On the patio at the Anteatery, an all-you-can-eat dining hall on campus at the University of California, Irvine, 30 aeroponic towers are clustered behind a decaled plexiglass wall.
Students eating nearby hear water dripping every 20 minutes as internal pumps run water through the system, misting the roots of the 44 bunches of vegetables growing in every tower. Just before harvest, roughly every three weeks, each bunch of greens flows out of a port in the white recycled plastic tower.
This is the One Mile Meals project, a garden meant to not only give university students a glimpse of how some of their food is grown but also to be an ongoing source of food for a few spots on campus. All produce is used within a one-mile radius of the garden.
Sean Tedder, Aramark’s resident district manager for the university, says the garden was installed at the end of August. They unveiled it this past fall at an open event at the garden that educated attendees about how an aeroponic garden works, where they served appetizers using greens grown in the towers.
The majority of the vegetables – they have the capacity to grow plants such as eggplant and tomatoes in addition to greens and herbs – go directly to the Anteatery, where they’re incorporated into the dining hall menu. Some of the produce goes to the university’s catering services. Two towers supply all the greens for the salad bar at the FRESH Basic Needs Hub, the on-campus food pantry and resource center that addresses food insecurity.
The university contracts with Lettuce Grow, a private company that supplies and installs the towers and maintains the garden.
According to the company website, the towers are made stateside from “ocean‑bound plastic recovered from coastal communities” that lack robust recycling programs.
Lettuce Grow staff spends two or three hours each week cleaning the garden, replacing the water and balancing the water pH levels. Though the plants are started in soil from seed in the company’s Los Angeles greenhouse, once plants are transferred to the garden, they grow in rock wool, a soil-less medium made from spun basalt and chalk. Nutrients and minerals typically found in garden soil are added to the water to emulate the nutrient profile of soil-grown crops.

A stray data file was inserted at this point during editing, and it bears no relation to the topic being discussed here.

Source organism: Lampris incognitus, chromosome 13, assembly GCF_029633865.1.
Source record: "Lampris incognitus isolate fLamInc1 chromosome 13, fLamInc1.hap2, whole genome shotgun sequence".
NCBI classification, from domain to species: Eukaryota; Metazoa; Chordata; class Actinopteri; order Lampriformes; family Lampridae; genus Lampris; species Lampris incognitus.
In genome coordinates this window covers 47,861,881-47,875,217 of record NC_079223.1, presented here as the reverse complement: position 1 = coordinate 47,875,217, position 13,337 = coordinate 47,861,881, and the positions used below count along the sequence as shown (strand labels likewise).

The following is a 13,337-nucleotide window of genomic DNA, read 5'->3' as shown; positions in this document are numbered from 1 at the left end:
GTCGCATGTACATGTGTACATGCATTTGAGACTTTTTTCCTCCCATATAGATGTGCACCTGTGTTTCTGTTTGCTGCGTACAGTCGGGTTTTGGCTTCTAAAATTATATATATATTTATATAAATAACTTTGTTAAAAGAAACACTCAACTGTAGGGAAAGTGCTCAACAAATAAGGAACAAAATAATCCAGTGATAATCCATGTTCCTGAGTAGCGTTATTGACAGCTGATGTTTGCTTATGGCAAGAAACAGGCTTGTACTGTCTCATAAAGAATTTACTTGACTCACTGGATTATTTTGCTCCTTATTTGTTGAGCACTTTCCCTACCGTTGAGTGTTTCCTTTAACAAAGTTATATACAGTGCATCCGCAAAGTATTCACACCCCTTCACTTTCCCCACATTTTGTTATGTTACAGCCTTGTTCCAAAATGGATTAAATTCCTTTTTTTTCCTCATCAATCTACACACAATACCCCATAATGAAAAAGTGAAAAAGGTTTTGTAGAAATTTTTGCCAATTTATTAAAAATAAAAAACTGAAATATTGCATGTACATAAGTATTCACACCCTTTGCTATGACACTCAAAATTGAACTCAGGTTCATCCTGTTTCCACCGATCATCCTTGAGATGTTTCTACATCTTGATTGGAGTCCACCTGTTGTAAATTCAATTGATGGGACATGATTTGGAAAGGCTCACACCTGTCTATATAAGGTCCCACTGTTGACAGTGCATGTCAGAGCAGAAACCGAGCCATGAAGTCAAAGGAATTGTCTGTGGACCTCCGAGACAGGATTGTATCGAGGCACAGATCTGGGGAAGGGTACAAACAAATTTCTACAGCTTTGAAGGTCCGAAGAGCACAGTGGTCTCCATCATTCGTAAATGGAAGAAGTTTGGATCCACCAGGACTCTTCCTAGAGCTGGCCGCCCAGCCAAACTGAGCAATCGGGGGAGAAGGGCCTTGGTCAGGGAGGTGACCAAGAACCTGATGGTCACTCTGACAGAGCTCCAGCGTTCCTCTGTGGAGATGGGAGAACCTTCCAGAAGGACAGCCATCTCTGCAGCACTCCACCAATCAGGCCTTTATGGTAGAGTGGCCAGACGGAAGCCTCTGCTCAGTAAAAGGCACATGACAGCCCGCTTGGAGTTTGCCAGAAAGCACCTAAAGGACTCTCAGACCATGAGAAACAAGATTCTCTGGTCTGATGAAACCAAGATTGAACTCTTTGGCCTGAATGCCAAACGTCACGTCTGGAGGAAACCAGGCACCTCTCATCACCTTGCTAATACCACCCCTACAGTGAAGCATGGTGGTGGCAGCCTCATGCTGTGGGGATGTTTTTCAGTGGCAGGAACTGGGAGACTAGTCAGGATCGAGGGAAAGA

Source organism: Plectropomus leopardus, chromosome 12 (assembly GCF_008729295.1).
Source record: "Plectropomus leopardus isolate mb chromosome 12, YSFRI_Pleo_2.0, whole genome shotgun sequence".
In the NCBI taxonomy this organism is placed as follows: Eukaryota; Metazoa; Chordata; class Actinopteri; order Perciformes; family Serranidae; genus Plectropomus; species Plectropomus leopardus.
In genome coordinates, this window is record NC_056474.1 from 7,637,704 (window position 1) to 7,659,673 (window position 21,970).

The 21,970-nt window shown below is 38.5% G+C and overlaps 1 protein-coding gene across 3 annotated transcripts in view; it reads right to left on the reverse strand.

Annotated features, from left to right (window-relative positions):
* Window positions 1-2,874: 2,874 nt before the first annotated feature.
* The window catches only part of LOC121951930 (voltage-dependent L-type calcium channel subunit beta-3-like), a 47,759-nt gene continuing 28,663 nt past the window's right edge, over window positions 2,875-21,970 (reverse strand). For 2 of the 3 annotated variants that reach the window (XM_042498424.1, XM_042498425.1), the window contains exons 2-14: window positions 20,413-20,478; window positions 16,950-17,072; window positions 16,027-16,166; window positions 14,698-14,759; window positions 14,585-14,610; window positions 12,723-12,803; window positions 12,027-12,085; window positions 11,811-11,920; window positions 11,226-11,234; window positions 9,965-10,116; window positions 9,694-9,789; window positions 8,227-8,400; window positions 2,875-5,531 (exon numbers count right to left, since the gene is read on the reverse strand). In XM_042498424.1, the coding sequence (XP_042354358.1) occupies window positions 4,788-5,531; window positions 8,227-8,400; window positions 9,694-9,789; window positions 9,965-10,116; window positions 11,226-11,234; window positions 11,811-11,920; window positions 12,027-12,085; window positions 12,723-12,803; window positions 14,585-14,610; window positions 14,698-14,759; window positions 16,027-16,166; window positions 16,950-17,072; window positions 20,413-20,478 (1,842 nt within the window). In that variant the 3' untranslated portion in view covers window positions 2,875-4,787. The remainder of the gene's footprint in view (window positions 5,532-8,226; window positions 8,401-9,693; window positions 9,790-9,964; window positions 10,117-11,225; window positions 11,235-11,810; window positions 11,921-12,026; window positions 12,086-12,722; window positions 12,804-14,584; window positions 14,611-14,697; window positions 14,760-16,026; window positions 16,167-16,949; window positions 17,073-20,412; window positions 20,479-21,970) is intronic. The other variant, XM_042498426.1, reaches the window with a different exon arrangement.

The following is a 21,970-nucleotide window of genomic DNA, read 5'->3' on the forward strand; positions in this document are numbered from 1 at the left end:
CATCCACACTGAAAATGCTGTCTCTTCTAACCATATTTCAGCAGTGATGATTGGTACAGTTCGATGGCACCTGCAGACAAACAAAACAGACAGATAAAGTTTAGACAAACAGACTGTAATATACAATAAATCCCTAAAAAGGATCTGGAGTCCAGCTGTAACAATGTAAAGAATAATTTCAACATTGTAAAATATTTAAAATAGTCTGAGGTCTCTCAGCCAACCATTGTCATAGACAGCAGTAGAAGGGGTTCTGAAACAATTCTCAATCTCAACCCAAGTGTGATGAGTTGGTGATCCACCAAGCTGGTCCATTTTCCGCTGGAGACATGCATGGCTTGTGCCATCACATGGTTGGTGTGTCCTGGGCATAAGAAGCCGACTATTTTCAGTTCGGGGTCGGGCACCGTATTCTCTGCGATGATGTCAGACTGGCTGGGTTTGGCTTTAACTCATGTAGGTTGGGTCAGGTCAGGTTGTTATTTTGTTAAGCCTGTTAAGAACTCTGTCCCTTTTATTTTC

Tedder says the aeroponic garden is less time-consuming. The university doesn’t have to germinate its own seeds. And weeds are nonexistent.
“The garden uses 90% less water, yields 10 times the amount of produce, does not use pesticides and grows two to three times faster than traditional farms,” Tedder notes. “We are reducing transportation carbon emissions, saving our precious water resources, ensuring that our guests receive the highest quality produce and educating the next generation of innovators.”
They also report that Lettuce Grow has developed a delivery route that includes the UC Irvine campus, other educational campuses and restaurants.
Company employees harvest produce and refill ports in the towers with new seedlings. They also update produce labels so visitors can easily identify what’s growing and email the university a weekly report. Lotus Thai, UC Irvine’s sustainability coordinator with Aramark, checks the garden every week or so and sends updates to Lettuce Grow.
At the start of each season, the university staff chooses what they’d like to grow. In addition to greens and annual herbs, Lettuce Grow offers kitchen garden vegetables, such as tomato, eggplant, cucumber and “lunchbox” sweet pepper starts.
Tedder says they wanted the towers to be visible from the get-go. They noticed that other institutions “usually put these gardens on rooftops or [in] low-traffic areas. We wanted to make sure that students, staff and faculty could actually see the garden.” It’s also an impressive place to include on campus tours.
The patio at the Anteatery, which serves more than 8,000 meals per day, was a natural choice. They secured the garden by encasing it within a plexiglass wall and door, supplied by UC Irvine Housing. The transparent wall allows easy access for workers and lets in the sunlight while making the garden visible. The wall is also an educational tool: It’s decaled with the program logo and information about the program.
UC Irvine is a decorated sustainability leader committed to purchasing sustainable food. Growing their own is a visible way to affirm those commitments and encourage healthy habits.
“In addition to growing our own local produce, we hope that the garden encourages students to be ‘planteaters,’” Tedder says. “Not only does a plant-based diet use fewer resources, such as land and water, but it’s also healthier for our students.”